I’m still very much struggling to take onboard the shocking news of the untimely passing of my friend Craig, and struggling even more to find the words to do justice to a life so full of joy and achievement. So I’ll leave that to others better equipped to cope in these shockingly heart wrenching situations.
Instead, I just want to share with you a few words on why Craig was such a special lad, and why he found his way into the hearts of so many of us fortunate enough to have shared his journey in this wonderfully bittersweet sport of ours.
Craig was, at heart, a very gentle soul, with so many God given talents. Yes, he was one of the world’s bravest and best behind the steering wheel, but what made him special was so much more than that.
He was a good lad, with a heart as big, as open and as welcoming as anyone I’ve met in this sport, and that’s what made him special.
In a sporting environment full of egos and undeserving bravado Craig was still the boy next door, still as excited by this sport as the young fans he connected so effortlessly with. Still grounded. Still grateful.
He was a caring soul who wasn’t afraid to show his emotions. He quite literally carried the weight of Jaffa’s passing with him daily and was never afraid, or ashamed, to shed a public tear in memory of, or as a dedication to, his lost rallying brother. And I’m sure I wasn’t the only one to shed a tear with him at those painfully poignant stop-line moments.
Who couldn’t love Craig?
Craig connected with people in a way that I don’t think anyone else in our sport ever has or ever will again. It was all so effortless – a quick disarming smile, those sparkling, dancing eyes and then that gloriously easy charm and wit.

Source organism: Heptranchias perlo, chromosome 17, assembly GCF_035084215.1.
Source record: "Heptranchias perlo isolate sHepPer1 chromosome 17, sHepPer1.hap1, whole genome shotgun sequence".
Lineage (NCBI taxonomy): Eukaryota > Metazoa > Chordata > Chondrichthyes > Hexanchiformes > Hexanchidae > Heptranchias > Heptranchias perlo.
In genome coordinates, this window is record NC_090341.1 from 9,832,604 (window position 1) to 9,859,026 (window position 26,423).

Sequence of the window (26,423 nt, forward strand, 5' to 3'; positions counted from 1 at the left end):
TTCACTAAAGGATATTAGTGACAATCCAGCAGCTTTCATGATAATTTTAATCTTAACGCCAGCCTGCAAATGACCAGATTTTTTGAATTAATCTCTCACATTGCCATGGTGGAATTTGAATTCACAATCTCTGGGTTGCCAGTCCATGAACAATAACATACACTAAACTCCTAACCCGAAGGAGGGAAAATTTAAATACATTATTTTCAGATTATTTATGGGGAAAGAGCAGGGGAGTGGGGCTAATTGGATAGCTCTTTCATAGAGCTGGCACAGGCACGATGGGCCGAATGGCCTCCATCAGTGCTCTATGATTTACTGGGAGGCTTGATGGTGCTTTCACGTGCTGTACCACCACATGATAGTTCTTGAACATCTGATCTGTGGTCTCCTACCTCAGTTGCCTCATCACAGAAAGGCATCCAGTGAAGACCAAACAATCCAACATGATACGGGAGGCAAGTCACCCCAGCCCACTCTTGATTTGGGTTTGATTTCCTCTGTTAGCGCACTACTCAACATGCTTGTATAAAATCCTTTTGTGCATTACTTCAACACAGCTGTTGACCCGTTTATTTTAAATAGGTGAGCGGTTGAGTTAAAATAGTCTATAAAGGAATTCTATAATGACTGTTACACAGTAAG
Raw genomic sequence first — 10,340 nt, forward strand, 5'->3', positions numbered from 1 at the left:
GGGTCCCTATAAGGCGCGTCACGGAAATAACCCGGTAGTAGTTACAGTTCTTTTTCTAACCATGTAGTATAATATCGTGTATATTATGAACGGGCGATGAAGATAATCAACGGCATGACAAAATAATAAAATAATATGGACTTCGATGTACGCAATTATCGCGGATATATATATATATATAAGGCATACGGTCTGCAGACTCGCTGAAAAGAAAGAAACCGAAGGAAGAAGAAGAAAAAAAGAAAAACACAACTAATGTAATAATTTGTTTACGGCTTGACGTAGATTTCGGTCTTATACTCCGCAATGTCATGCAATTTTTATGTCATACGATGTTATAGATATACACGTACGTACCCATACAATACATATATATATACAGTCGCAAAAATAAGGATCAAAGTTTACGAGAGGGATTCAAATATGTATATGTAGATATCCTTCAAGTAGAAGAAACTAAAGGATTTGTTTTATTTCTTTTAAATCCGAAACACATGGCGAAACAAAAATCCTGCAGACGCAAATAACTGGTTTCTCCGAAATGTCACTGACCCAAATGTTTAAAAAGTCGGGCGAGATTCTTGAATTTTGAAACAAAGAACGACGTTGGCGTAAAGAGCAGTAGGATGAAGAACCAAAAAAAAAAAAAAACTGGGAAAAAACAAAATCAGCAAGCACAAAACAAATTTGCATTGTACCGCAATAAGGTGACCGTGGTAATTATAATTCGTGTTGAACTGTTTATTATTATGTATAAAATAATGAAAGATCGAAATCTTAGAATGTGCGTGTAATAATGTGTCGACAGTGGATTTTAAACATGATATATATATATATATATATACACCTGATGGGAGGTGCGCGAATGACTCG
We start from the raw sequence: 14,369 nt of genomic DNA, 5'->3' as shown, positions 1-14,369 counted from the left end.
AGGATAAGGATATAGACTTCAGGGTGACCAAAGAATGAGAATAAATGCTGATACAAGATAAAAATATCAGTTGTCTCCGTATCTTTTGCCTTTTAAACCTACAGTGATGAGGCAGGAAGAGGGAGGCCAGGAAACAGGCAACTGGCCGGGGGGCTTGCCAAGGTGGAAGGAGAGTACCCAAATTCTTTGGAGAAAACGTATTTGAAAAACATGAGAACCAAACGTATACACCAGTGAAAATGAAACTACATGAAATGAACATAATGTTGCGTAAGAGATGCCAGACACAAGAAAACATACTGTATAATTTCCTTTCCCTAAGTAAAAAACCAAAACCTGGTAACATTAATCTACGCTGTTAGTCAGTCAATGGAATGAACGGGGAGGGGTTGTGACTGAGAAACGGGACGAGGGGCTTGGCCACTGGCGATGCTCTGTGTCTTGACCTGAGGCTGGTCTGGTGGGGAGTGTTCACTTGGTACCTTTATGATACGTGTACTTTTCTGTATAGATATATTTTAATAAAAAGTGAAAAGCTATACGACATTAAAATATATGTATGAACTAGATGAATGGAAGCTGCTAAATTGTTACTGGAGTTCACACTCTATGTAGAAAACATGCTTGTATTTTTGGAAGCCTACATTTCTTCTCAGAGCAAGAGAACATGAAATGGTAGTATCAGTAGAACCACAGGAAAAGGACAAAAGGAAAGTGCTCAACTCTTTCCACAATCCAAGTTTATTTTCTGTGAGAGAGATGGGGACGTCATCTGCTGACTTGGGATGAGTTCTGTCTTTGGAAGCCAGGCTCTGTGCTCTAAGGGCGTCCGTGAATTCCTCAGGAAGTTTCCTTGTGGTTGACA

Eloquence is something that a lot of us strive for yet few of us achieve.
It came easily to Craig.
It was maybe his biggest talent and most endearing quality. It shouldn’t be possible to put everything on the line, with ultimate focus, concentration and commitment, and then a few seconds later, at the stop-line, charm the pants off the watching world with some of the most eloquent, amusingly entertaining, almost poetic one liners you’ll hear anywhere.
Craig was a bit of a freak really. Nerves of steel when the lights turned green, but at heart the loveliest, kindest, most gentle person you could ever hope to meet – the kind of best friend we all hope we will one day be lucky enough to have in our lives.
In whatever context you saw Craig, you were effectively looking at his mum and his dad. That smile, those eyes, that easy charm, all reflected almost perfectly in his mum Jackie. That steeliness, that determination, that dedication, you could have been looking at a younger version of his dad Ray.
As much as I loved Craig, I love his parents just as much. There was always a hearty Irish hug whenever I bumped into Jackie and always a welcoming smile and cheeky grin from Ray.
They were both so fiercely proud of their boy and right now I cannot even begin to comprehend what they must be going through.
All of us will forever carry a little piece of Craig in our hearts but for Ray, Jackie and his sister Kellie, in their hearts there will be a hole, so painful and devastatingly difficult to mend that it’s almost incomprehensible.
We have lost one of the greats of our sport, but they have lost a cherished son and brother. The depth of their grief is, for me, unfathomable and I dearly hope that they take some small solace form the outpouring of genuine love from across the world that Craig’s loss has evoked.
Like many others, I loved you Craig and I will miss your friendship, your warmth and your goodness forever.
I’m a spiritual person as you are and I know we will meet again someday.
Until then, go easy with all of our love and rest in peace my dear friend.